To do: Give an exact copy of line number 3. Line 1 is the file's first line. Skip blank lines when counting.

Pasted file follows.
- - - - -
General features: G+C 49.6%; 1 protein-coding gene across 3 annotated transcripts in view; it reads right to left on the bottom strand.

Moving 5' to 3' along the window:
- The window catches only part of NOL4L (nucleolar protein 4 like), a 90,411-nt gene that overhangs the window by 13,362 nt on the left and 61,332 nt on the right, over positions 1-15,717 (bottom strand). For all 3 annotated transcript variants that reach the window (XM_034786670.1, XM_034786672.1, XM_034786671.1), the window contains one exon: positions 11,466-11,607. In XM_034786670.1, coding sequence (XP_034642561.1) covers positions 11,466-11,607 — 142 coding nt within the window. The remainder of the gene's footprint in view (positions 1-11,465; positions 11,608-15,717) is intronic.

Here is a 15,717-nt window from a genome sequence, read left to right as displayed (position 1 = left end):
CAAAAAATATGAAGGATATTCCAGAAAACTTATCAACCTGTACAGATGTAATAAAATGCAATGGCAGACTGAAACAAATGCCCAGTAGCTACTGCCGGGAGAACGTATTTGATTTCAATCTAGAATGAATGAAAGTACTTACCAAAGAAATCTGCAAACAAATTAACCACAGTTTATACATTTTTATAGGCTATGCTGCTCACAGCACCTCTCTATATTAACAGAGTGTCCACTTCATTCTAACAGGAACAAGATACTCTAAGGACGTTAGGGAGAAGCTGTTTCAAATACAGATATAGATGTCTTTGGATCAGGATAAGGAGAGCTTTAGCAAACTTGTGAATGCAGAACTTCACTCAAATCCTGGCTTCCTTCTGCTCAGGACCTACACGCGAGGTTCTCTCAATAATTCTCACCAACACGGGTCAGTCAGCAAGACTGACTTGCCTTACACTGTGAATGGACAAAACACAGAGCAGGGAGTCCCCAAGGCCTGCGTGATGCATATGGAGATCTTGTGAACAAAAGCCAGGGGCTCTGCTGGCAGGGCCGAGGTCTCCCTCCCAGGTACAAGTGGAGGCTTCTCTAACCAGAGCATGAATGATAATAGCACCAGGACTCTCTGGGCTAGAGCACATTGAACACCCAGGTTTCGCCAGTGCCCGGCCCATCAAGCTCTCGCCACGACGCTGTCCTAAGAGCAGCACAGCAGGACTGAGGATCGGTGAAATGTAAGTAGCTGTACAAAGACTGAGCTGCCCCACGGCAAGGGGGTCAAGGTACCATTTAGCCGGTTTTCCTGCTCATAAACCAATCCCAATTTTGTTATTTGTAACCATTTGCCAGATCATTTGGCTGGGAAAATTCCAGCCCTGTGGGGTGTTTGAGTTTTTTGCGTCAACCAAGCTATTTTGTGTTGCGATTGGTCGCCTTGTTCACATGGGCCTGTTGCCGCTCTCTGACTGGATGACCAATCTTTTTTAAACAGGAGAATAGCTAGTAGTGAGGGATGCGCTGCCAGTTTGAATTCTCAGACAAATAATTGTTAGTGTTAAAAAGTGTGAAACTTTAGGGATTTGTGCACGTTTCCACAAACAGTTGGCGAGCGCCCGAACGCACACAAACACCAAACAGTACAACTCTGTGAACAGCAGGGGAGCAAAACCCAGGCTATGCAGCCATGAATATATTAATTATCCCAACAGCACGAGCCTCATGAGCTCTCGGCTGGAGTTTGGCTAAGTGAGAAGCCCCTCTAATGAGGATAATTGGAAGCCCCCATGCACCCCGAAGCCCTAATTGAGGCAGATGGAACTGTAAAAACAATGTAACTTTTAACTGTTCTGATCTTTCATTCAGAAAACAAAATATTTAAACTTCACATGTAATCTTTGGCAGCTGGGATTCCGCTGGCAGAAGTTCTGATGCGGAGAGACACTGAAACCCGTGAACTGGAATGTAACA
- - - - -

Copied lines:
- The window catches only part of NOL4L (nucleolar protein 4 like), a 90,411-nt gene that overhangs the window by 13,362 nt on the left and 61,332 nt on the right, over positions 1-15,717 (bottom strand). For all 3 annotated transcript variants that reach the window (XM_034786670.1, XM_034786672.1, XM_034786671.1), the window contains one exon: positions 11,466-11,607. In XM_034786670.1, coding sequence (XP_034642561.1) covers positions 11,466-11,607 — 142 coding nt within the window. The remainder of the gene's footprint in view (positions 1-11,465; positions 11,608-15,717) is intronic.